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Posts Tagged ‘jersey’

Rayon Spandex blend?

Greetings, My name is Dawne and I am in need of 95% Rayon, 5% spandex apparel fabric blend at 160gsm that stretches 4 ways. Typically what type of knit accomplishes this: tricot fabric, weft fabric, warp fabric and or jersey fabric? Thank you, Dawne By: Dawne

What kind of questions should I be asking a garment dyer?

I am planning to hire a garment dyer to dye 371 organic fine jersey cotton t-shirts that I had made with a printed plastisol desgin imprinted on the t-shirts already. I want to know is there any specific questions I should be asking these dyers? What is a fair cost for dye this many pieces? Can I get organic dyes? What are the fees that I might incurr with dying these shirts? How long does this process normally take? Any help would really help. Thank you.   Sandy Lucido By: Sandy Lucido

Make your holiday dress quick and easy with Silk Knit Jersey!

One of our most popular fabrics is our Silk Knit Jersey which works well for any pattern that calls for medium stretch knit.  Over 40 colors to choose from, 60″ wide. Kirsten Longly is designing a beautiful dress combining textures and various types of fabric including our Silk Knit Jersey. This dress shows how well the silk knit jersey drapes. It is a very fluid fabric. Check out the dress in progress: www.kirstenlonglydesigns.com8/22/12 … concept was made for. There are three of these pieces in the collection each one of a differing material and slightly different make. Utilizing silk organza, rayon velvet, ruched velvet, crushed georgette and silk knit jersey.   RebbSew made her own design for a Christmas Dress and gives step by step instructions. This video shows you how to make a simple Christmas dress with silk knit jersey. the fabric i used is from Fabrics.net www.fabrics.net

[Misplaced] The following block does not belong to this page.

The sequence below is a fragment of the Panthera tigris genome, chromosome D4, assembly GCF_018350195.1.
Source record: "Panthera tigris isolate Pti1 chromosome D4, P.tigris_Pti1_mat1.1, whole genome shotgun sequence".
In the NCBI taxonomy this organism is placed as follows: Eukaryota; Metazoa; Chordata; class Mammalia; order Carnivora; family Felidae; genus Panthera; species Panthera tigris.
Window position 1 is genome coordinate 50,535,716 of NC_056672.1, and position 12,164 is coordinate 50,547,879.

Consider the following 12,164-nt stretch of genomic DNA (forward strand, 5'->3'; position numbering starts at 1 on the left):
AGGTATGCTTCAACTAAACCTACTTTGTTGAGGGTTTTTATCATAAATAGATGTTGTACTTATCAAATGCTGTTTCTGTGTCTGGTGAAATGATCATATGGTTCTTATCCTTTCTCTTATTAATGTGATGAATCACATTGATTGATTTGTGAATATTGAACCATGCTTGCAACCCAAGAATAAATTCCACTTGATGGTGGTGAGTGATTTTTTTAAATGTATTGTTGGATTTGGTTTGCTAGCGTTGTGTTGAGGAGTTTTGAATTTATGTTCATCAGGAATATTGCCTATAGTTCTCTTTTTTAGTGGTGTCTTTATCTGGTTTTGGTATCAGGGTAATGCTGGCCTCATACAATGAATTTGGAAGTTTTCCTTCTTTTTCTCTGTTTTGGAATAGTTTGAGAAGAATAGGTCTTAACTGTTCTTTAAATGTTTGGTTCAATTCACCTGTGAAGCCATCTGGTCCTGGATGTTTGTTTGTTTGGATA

Some Very Special Vintage Trims